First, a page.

Debunking Popular Wrong Notions About Miscarriage Myths

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Debunking Popular Wrong Notions About Miscarriage Myths
Pregnant woman/photo credit: healthy legs

As my chief sonographer guided the sonogram(ultrasound probe) across her belly, I noticed an unfamiliar silence unlike him(he always like interacting with the patients) as he searched the screen for the tiny flicker of the heartbeat only to sadly realize it was not there.

He took a deep breath and said the phrase that makes my heart hurt each and every time the words leave his mouth, “I’m sorry but there is no heartbeat. Unfortunately, you are having a miscarriage.”

Few Minutes later, the lady was all blaming it all on herself that she shouldn’t have gone for that early morning jogging last weekend or stressed herself on work. She blamed it all on herself.

“I am so sorry,” I said. “You did nothing that caused this miscarriage and there is absolutely nothing you could have done differently.” I made sure that she not only hears me, but acknowledges what I’m telling her.

I’m writing this to debunk some myths about miscarriages. Knowing why a miscarriage happens and help women let go of the notion that they had somehow caused it.

Myth #1: It’s your fault

Over 70% of miscarriages are caused by chromosomal abnormalities. Meaning that the sperm and egg did not join properly at the conception and the pregnancy was simply not meant to be from the very start.

Miscarriage is not caused by lifting, sex, eating the wrong foods, missing a vitamin, raising your hands over your head, exercising or stress. It could not have been prevented by calling the doctor earlier or taking a pill.

Women often search for a cause for their loss, and in their search they will usually over analyze everything they have done, which leads to unwarranted guilt.

Myth #2: It will happen again the next time

The overall miscarriage rate is around 15% for healthy women under the age of 35. Having one loss before 12 weeks does not increase the risk of having a miscarriage in the next pregnancy.

With each advancing week of the pregnancy, the risk of loss begins to decline and in most incidences drops to less than 5% after a heartbeat is seen and to less than .5% after 12 weeks.

Having 2 miscarriages in a row or 3 total miscarriages is suggestive of a medical reason for the losses and testing is recommended. But even in these women with multiple losses, the majority will go on to deliver a healthy baby.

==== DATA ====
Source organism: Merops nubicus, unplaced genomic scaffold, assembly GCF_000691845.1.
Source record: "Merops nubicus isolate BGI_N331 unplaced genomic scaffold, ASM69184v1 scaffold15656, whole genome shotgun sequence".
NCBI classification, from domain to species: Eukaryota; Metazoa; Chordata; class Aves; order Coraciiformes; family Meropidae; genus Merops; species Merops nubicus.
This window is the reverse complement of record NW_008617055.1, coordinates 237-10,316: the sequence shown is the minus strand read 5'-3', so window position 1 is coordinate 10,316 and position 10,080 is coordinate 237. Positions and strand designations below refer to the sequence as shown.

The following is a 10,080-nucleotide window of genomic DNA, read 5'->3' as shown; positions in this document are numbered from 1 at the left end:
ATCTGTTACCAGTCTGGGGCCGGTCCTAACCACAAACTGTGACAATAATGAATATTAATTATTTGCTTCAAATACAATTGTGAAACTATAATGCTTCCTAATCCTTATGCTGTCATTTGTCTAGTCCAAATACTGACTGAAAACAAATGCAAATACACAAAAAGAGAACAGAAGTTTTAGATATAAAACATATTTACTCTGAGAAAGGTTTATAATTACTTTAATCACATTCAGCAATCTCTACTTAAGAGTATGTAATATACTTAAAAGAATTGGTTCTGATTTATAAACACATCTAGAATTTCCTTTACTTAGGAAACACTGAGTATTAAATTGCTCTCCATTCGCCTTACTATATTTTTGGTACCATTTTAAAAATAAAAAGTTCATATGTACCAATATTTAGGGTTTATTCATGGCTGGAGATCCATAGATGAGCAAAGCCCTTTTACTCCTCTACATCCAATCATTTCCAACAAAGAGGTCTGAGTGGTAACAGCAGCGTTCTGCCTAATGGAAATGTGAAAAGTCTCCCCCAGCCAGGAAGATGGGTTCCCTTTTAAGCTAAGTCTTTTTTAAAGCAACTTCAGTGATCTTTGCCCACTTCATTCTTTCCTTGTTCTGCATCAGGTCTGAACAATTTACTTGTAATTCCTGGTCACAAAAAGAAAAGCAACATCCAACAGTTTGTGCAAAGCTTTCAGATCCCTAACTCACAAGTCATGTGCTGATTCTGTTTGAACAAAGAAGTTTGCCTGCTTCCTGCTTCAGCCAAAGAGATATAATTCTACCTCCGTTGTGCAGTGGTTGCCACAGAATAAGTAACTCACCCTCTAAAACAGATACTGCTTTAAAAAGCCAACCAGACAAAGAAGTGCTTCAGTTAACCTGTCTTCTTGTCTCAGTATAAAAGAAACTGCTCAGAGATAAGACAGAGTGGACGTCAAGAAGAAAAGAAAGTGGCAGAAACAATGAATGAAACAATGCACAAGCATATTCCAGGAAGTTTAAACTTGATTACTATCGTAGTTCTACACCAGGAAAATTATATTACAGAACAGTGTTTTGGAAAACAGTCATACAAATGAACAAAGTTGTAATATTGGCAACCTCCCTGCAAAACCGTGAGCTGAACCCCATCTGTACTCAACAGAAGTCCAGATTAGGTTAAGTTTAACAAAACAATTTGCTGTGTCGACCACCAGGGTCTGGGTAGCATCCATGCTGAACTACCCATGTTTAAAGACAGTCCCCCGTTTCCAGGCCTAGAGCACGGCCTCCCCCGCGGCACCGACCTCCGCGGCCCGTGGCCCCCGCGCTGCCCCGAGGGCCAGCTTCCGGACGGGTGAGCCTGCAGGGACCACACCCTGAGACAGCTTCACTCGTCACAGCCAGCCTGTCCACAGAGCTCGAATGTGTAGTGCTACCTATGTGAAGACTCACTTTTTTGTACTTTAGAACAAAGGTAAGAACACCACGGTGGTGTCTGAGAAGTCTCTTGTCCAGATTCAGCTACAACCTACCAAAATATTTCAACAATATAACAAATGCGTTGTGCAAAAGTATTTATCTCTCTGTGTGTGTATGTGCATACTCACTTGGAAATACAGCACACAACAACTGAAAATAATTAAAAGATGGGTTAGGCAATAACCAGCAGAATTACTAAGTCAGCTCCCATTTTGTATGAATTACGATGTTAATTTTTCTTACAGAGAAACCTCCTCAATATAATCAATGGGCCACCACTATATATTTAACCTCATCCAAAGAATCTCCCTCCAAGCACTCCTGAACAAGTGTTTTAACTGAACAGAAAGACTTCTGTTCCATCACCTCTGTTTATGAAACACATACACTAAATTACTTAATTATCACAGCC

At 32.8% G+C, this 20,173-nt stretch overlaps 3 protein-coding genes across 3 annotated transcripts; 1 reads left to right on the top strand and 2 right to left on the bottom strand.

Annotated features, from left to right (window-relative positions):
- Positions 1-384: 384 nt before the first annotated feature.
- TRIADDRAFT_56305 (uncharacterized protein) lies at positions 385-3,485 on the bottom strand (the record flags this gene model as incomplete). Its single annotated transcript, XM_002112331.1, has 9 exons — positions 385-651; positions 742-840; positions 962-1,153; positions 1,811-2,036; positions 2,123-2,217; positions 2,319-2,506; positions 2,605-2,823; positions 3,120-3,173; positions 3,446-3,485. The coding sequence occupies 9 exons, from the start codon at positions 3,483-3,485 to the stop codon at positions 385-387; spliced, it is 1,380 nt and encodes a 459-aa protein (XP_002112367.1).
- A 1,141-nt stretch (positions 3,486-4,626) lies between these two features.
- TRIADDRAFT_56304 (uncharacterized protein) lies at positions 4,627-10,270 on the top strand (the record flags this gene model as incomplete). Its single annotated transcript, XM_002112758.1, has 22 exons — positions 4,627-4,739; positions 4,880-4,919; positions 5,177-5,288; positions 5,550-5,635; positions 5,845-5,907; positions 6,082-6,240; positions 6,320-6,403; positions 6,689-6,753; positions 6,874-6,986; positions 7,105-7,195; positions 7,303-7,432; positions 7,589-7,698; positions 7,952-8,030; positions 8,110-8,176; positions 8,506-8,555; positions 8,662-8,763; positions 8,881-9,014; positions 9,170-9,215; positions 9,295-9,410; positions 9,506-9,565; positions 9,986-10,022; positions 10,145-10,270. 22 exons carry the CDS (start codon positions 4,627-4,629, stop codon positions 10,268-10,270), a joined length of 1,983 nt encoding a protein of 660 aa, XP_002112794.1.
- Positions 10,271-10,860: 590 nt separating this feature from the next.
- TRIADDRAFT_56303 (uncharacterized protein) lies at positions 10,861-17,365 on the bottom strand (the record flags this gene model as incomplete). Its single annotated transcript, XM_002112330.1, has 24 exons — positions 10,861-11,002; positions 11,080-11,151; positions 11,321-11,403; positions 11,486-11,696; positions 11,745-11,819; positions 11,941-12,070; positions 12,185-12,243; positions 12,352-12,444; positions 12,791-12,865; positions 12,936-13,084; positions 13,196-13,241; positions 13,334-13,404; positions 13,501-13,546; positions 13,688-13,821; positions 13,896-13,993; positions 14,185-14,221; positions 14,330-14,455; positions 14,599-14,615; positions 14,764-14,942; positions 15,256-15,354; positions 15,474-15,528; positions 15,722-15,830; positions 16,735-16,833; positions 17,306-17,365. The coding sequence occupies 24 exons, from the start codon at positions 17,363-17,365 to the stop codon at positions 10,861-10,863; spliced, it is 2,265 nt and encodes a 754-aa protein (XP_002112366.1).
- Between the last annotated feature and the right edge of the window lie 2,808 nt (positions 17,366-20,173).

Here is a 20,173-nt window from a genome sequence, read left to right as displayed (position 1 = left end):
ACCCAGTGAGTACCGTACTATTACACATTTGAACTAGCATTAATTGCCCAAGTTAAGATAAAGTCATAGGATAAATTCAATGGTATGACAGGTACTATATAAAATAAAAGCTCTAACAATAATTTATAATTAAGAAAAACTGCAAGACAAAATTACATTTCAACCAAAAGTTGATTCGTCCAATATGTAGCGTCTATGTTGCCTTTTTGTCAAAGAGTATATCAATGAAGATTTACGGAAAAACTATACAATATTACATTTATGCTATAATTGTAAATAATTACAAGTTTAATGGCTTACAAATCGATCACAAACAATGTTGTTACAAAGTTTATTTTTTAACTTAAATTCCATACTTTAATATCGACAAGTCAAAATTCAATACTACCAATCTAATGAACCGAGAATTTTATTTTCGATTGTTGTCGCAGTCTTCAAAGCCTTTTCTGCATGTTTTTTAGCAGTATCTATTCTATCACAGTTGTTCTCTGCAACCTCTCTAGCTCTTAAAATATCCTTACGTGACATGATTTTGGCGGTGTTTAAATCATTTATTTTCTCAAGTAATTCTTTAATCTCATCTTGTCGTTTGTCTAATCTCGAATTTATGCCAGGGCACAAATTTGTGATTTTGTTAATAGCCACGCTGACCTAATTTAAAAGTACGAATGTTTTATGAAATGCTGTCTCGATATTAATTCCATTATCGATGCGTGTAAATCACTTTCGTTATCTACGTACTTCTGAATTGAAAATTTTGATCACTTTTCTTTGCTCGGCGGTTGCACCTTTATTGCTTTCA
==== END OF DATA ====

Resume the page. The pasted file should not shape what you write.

Myth #3: All bleeding means miscarriage

When you see pink streaks on the toilet paper, it is hard not to immediately think the worst. Doctors most times get calls from patients who are experiencing spotting in early pregnancy and you can feel their anxiety through the phone.

While spotting is not a good sign, it doesn’t always mean miscarriage either. Bleeding, especially a small amount that’s not associated with pain, can sometimes be coming from the cervix or vaginal tissue and not the uterus.

Up to twelve percent of women that experience bleeding in the first trimester will go on to deliver a healthy baby. If you have bleeding, do follow up with your provider, but don’t immediately give up hope.

Myth 4: My prior birth control use caused the miscarriage.

Generally, birth control pills work by stopping ovulation, stopping the possibility of your egg meeting with sperm after sex, and stopping the fertilization that’s required before a pregnancy is implanted. When you stop using birth control pills, ovulation resumes.

In some cases, like with IUDs (which generally work by stopping fertilization and implantation), it’s possible to get pregnant pretty much as soon as you stop using the method.

If there has been contraceptive failure leading to an unplanned pregnancy or you’ve recently stopped using contraception, you are at no increased risk of miscarriage or
major birth defects as demonstrated by large registry studies.

More so, women who have had prolonged use of contraceptives should be reassured that they have no delay in the resumption of ovulation and are at no increased risk of miscarriage.

Written by Precious Tochukwu Nnabuike.

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